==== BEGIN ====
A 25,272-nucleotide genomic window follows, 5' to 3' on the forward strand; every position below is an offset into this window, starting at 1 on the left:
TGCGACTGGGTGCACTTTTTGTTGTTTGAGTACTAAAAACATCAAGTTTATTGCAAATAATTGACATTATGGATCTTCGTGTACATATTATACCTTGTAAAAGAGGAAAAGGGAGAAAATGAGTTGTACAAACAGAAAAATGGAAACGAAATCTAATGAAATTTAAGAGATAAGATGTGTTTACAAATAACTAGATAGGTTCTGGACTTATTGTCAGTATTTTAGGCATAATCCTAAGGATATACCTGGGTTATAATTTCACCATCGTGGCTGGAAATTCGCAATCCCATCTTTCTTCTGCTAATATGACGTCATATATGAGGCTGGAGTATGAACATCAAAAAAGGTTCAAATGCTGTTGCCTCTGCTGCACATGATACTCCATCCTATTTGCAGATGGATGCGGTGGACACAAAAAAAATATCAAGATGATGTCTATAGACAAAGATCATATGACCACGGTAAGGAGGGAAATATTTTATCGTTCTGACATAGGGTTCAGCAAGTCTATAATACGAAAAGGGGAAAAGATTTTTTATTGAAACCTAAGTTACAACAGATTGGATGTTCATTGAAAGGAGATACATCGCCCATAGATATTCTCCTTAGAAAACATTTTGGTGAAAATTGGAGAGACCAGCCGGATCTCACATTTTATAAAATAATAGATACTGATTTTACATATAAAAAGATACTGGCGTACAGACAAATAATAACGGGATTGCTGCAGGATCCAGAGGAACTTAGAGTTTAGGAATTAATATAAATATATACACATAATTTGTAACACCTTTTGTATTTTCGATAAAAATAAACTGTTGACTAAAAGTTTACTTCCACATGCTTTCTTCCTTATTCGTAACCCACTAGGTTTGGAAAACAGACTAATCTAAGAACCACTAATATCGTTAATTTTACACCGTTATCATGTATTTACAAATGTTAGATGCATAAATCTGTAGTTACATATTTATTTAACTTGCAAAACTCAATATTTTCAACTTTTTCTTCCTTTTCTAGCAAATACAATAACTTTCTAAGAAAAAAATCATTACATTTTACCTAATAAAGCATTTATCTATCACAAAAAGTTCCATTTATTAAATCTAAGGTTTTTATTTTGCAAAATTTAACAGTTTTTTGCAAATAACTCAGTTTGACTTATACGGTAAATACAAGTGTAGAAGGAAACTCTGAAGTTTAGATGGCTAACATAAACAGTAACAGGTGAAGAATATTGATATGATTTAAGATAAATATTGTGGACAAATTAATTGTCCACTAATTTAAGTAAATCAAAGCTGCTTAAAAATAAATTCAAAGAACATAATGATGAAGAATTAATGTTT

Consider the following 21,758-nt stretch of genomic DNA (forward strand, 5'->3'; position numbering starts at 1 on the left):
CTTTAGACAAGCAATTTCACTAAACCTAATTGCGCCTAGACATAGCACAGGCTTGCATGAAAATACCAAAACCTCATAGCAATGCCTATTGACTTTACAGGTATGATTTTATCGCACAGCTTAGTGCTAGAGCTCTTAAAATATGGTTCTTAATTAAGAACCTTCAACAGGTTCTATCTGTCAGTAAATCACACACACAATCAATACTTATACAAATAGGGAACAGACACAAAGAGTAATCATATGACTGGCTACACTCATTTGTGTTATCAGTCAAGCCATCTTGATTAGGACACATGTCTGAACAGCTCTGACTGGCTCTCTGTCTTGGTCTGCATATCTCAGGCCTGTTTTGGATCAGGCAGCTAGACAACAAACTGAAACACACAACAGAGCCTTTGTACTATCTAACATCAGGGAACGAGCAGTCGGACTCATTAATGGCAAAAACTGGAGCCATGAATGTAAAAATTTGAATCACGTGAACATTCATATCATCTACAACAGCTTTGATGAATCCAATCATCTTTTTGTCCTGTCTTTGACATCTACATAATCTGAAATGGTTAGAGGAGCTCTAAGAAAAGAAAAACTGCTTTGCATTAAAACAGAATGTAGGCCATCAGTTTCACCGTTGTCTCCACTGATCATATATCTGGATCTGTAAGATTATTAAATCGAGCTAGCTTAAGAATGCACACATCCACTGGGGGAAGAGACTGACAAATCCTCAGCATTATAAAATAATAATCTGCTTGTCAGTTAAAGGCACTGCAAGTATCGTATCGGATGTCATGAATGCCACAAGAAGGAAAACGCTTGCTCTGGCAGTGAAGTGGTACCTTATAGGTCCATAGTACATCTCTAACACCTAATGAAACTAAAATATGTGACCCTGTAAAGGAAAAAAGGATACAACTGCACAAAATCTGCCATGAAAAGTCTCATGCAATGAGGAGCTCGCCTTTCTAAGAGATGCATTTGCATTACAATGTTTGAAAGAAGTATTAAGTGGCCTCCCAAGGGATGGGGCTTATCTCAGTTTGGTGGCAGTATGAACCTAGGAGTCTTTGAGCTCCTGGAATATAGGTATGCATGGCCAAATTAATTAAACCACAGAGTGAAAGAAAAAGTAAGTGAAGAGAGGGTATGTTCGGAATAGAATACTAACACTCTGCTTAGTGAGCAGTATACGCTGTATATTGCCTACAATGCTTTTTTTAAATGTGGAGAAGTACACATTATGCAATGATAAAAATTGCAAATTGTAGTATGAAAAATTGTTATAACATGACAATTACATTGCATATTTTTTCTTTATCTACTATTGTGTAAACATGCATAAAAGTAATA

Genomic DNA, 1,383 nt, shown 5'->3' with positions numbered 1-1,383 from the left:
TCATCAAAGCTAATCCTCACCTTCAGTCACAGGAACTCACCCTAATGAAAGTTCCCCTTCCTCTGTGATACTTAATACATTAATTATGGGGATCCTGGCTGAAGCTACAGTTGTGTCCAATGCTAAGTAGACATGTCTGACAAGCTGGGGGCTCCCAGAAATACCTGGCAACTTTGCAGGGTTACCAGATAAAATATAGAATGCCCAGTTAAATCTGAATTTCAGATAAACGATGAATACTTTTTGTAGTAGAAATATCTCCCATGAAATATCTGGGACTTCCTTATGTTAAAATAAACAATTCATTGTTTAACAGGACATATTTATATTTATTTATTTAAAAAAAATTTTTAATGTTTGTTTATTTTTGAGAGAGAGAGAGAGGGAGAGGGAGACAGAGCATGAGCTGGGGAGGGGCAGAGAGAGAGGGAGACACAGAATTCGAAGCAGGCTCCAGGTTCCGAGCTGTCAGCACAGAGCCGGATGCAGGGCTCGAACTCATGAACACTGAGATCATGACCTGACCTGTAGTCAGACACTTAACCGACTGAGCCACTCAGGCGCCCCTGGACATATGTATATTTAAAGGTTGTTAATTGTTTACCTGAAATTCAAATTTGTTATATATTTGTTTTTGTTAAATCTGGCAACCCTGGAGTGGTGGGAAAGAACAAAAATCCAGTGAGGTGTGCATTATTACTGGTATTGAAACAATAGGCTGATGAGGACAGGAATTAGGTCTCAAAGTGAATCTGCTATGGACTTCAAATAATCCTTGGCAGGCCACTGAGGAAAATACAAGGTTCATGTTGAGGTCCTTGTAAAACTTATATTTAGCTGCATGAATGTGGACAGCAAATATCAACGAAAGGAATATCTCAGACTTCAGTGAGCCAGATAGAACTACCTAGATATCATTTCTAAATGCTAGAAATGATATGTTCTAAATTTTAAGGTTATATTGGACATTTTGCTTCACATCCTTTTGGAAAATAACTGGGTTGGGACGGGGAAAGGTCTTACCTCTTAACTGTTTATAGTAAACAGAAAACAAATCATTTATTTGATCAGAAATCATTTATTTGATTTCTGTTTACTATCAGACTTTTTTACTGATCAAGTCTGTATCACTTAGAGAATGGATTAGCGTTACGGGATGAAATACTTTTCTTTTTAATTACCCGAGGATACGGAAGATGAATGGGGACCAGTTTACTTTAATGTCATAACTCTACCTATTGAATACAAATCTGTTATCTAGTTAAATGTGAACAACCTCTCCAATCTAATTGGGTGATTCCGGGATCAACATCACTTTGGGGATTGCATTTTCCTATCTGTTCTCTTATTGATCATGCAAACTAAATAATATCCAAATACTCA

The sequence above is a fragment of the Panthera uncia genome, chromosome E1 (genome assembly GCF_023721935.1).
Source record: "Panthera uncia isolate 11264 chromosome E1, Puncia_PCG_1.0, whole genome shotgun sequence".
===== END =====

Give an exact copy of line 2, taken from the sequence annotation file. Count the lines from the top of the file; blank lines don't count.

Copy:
TGCGACTGGGTGCACTTTTTGTTGTTTGAGTACTAAAAACATCAAGTTTATTGCAAATAATTGACATTATGGATCTTCGTGTACATATTATACCTTGTAAAAGAGGAAAAGGGAGAAAATGAGTTGTACAAACAGAAAAATGGAAACGAAATCTAATGAAATTTAAGAGATAAGATGTGTTTACAAATAACTAGATAGGTTCTGGACTTATTGTCAGTATTTTAGGCATAATCCTAAGGATATACCTGGGTTATAATTTCACCATCGTGGCTGGAAATTCGCAATCCCATCTTTCTTCTGCTAATATGACGTCATATATGAGGCTGGAGTATGAACATCAAAAAAGGTTCAAATGCTGTTGCCTCTGCTGCACATGATACTCCATCCTATTTGCAGATGGATGCGGTGGACACAAAAAAAATATCAAGATGATGTCTATAGACAAAGATCATATGACCACGGTAAGGAGGGAAATATTTTATCGTTCTGACATAGGGTTCAGCAAGTCTATAATACGAAAAGGGGAAAAGATTTTTTATTGAAACCTAAGTTACAACAGATTGGATGTTCATTGAAAGGAGATACATCGCCCATAGATATTCTCCTTAGAAAACATTTTGGTGAAAATTGGAGAGACCAGCCGGATCTCACATTTTATAAAATAATAGATACTGATTTTACATATAAAAAGATACTGGCGTACAGACAAATAATAACGGGATTGCTGCAGGATCCAGAGGAACTTAGAGTTTAGGAATTAATATAAATATATACACATAATTTGTAACACCTTTTGTATTTTCGATAAAAATAAACTGTTGACTAAAAGTTTACTTCCACATGCTTTCTTCCTTATTCGTAACCCACTAGGTTTGGAAAACAGACTAATCTAAGAACCACTAATATCGTTAATTTTACACCGTTATCATGTATTTACAAATGTTAGATGCATAAATCTGTAGTTACATATTTATTTAACTTGCAAAACTCAATATTTTCAACTTTTTCTTCCTTTTCTAGCAAATACAATAACTTTCTAAGAAAAAAATCATTACATTTTACCTAATAAAGCATTTATCTATCACAAAAAGTTCCATTTATTAAATCTAAGGTTTTTATTTTGCAAAATTTAACAGTTTTTTGCAAATAACTCAGTTTGACTTATACGGTAAATACAAGTGTAGAAGGAAACTCTGAAGTTTAGATGGCTAACATAAACAGTAACAGGTGAAGAATATTGATATGATTTAAGATAAATATTGTGGACAAATTAATTGTCCACTAATTTAAGTAAATCAAAGCTGCTTAAAAATAAATTCAAAGAACATAATGATGAAGAATTAATGTTT